(This article belongs to the Special Issue Deep Learning and Computer Vision in Remote Sensing)
Show Figures

Graphical abstract

Article
An Improved Swin Transformer-Based Model for Remote Sensing Object Detection and Instance Segmentation
Remote Sens. 2021, 13(23), 4779; https://doi.org/10.3390/rs13234779 - 25 Nov 2021
Viewed by 264
Abstract
Remote sensing image object detection and instance segmentation are widely valued research fields. A convolutional neural network (CNN) has shown defects in the object detection of remote sensing images. In recent years, the number of studies on transformer-based models increased, and these studies [...] Read more.
Remote sensing image object detection and instance segmentation are widely valued research fields. A convolutional neural network (CNN) has shown defects in the object detection of remote sensing images. In recent years, the number of studies on transformer-based models increased, and these studies achieved good results. However, transformers still suffer from poor small object detection and unsatisfactory edge detail segmentation. In order to solve these problems, we improved the Swin transformer based on the advantages of transformers and CNNs, and designed a local perception Swin transformer (LPSW) backbone to enhance the local perception of the network and to improve the detection accuracy of small-scale objects. We also designed a spatial attention interleaved execution cascade (SAIEC) network framework, which helped to strengthen the segmentation accuracy of the network. Due to the lack of remote sensing mask datasets, the MRS-1800 remote sensing mask dataset was created. Finally, we combined the proposed backbone with the new network framework and conducted experiments on this MRS-1800 dataset. Compared with the Swin transformer, the proposed model improved the mask AP by 1.7%, mask APS by 3.6%, AP by 1.1% and APS by 4.6%, demonstrating its effectiveness and feasibility. Full article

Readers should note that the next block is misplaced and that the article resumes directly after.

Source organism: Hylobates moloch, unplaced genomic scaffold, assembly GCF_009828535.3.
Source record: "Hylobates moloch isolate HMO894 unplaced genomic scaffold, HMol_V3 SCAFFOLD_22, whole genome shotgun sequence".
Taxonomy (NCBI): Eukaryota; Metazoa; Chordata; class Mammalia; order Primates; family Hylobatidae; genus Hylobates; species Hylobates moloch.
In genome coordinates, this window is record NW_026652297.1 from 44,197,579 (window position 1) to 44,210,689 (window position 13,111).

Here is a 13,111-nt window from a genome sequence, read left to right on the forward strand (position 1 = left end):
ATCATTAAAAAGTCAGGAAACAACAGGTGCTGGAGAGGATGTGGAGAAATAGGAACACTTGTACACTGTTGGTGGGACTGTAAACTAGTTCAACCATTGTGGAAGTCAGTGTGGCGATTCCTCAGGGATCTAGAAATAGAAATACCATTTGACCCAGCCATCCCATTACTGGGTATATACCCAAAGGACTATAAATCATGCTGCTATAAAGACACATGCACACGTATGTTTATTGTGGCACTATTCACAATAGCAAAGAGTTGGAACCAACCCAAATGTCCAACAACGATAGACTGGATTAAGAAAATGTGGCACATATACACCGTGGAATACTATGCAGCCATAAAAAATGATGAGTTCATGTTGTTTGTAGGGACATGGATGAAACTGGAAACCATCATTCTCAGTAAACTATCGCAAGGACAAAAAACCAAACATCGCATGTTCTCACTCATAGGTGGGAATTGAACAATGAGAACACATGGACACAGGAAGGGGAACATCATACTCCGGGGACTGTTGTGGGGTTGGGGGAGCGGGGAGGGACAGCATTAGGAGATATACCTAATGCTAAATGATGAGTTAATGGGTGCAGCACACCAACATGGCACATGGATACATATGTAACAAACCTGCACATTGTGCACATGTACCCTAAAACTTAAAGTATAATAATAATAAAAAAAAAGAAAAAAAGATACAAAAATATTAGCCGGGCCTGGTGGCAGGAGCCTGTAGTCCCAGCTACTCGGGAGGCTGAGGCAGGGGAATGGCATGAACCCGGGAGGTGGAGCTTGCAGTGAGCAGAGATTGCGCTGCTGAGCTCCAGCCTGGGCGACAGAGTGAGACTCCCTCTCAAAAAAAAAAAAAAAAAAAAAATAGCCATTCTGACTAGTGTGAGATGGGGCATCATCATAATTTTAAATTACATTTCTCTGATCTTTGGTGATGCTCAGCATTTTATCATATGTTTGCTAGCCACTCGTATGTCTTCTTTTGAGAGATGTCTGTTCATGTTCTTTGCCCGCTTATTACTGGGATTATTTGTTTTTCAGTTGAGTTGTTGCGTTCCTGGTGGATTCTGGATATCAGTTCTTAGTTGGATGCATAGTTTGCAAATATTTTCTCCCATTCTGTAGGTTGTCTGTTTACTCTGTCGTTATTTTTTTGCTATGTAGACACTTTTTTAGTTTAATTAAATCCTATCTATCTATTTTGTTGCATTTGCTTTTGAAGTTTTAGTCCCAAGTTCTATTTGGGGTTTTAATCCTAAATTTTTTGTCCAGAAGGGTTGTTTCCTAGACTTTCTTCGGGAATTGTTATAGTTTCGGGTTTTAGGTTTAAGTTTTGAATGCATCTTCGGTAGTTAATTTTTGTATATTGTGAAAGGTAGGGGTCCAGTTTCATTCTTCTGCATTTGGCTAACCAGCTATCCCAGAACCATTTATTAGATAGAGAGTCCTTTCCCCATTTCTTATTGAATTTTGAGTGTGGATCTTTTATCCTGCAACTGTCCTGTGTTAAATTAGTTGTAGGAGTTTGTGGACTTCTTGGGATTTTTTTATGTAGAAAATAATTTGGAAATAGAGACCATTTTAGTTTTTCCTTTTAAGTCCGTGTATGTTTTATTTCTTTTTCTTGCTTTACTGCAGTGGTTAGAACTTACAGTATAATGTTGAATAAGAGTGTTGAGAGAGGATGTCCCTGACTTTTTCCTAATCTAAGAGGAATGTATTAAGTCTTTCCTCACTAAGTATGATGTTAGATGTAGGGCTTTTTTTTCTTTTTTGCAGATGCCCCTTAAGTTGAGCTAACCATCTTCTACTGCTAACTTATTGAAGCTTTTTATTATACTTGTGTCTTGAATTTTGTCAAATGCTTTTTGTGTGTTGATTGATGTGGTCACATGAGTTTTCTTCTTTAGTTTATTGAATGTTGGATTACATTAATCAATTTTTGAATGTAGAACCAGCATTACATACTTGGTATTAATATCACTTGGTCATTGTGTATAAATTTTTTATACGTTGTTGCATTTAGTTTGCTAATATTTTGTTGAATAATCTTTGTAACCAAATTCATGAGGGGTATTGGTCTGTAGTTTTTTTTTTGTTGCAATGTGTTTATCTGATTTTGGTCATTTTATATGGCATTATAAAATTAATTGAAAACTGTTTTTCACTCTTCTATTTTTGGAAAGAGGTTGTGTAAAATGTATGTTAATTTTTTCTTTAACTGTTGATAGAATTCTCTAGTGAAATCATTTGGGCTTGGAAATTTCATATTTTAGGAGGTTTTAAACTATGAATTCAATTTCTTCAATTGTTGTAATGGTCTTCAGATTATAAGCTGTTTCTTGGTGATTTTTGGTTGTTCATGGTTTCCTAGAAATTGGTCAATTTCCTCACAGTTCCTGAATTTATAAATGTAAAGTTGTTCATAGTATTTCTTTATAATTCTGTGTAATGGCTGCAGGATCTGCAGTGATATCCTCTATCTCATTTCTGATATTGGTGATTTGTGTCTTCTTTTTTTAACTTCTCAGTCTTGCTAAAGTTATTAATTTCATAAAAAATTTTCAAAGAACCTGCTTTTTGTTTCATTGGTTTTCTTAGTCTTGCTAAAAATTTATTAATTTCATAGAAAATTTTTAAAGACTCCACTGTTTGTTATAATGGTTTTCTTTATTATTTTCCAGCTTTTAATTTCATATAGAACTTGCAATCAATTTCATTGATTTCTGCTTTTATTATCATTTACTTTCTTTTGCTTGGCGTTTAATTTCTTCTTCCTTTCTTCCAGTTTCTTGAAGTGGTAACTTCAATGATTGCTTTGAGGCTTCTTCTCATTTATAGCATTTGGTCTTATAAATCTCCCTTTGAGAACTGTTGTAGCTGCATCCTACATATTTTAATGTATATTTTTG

(This article belongs to the Special Issue Deep Learning and Computer Vision in Remote Sensing)
Show Figures

Graphical abstract

Article
A Dense Encoder–Decoder Network with Feedback Connections for Pan-Sharpening
Remote Sens. 2021, 13(22), 4505; https://doi.org/10.3390/rs13224505 - 09 Nov 2021
Viewed by 370
Abstract
To meet the need for multispectral images having high spatial resolution in practical applications, we propose a dense encoder–decoder network with feedback connections for pan-sharpening. Our network consists of four parts. The first part consists of two identical subnetworks, one each to extract [...] Read more.